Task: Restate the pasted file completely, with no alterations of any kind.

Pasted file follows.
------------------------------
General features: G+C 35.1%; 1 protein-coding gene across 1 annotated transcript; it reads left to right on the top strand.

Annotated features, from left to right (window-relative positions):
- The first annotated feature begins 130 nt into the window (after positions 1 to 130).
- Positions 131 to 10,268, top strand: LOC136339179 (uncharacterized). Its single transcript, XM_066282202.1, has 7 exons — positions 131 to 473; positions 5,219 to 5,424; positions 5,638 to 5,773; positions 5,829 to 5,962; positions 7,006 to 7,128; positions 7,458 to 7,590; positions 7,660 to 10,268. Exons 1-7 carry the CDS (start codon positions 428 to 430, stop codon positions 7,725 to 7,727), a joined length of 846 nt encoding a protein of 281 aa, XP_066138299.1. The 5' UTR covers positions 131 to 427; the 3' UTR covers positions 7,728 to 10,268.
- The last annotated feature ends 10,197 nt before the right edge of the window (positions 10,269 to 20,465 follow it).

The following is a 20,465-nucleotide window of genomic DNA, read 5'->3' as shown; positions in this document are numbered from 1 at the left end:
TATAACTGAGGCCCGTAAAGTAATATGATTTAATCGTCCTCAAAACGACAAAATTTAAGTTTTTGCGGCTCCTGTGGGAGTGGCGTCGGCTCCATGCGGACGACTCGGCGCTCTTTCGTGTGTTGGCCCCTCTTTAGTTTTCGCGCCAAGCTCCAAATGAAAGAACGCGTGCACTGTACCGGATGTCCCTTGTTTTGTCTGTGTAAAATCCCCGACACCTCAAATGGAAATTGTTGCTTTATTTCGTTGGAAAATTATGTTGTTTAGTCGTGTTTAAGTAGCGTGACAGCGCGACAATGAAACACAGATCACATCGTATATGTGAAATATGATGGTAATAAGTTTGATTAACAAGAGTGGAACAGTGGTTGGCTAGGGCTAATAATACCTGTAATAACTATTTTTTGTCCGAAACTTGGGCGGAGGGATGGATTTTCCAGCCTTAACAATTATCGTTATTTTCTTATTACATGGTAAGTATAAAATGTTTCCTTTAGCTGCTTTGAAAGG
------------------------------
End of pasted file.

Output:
General features: G+C 35.1%; 1 protein-coding gene across 1 annotated transcript; it reads left to right on the top strand.

Annotated features, from left to right (window-relative positions):
- The first annotated feature begins 130 nt into the window (after positions 1 to 130).
- Positions 131 to 10,268, top strand: LOC136339179 (uncharacterized). Its single transcript, XM_066282202.1, has 7 exons — positions 131 to 473; positions 5,219 to 5,424; positions 5,638 to 5,773; positions 5,829 to 5,962; positions 7,006 to 7,128; positions 7,458 to 7,590; positions 7,660 to 10,268. Exons 1-7 carry the CDS (start codon positions 428 to 430, stop codon positions 7,725 to 7,727), a joined length of 846 nt encoding a protein of 281 aa, XP_066138299.1. The 5' UTR covers positions 131 to 427; the 3' UTR covers positions 7,728 to 10,268.
- The last annotated feature ends 10,197 nt before the right edge of the window (positions 10,269 to 20,465 follow it).

The following is a 20,465-nucleotide window of genomic DNA, read 5'->3' as shown; positions in this document are numbered from 1 at the left end:
TATAACTGAGGCCCGTAAAGTAATATGATTTAATCGTCCTCAAAACGACAAAATTTAAGTTTTTGCGGCTCCTGTGGGAGTGGCGTCGGCTCCATGCGGACGACTCGGCGCTCTTTCGTGTGTTGGCCCCTCTTTAGTTTTCGCGCCAAGCTCCAAATGAAAGAACGCGTGCACTGTACCGGATGTCCCTTGTTTTGTCTGTGTAAAATCCCCGACACCTCAAATGGAAATTGTTGCTTTATTTCGTTGGAAAATTATGTTGTTTAGTCGTGTTTAAGTAGCGTGACAGCGCGACAATGAAACACAGATCACATCGTATATGTGAAATATGATGGTAATAAGTTTGATTAACAAGAGTGGAACAGTGGTTGGCTAGGGCTAATAATACCTGTAATAACTATTTTTTGTCCGAAACTTGGGCGGAGGGATGGATTTTCCAGCCTTAACAATTATCGTTATTTTCTTATTACATGGTAAGTATAAAATGTTTCCTTTAGCTGCTTTGAAAGG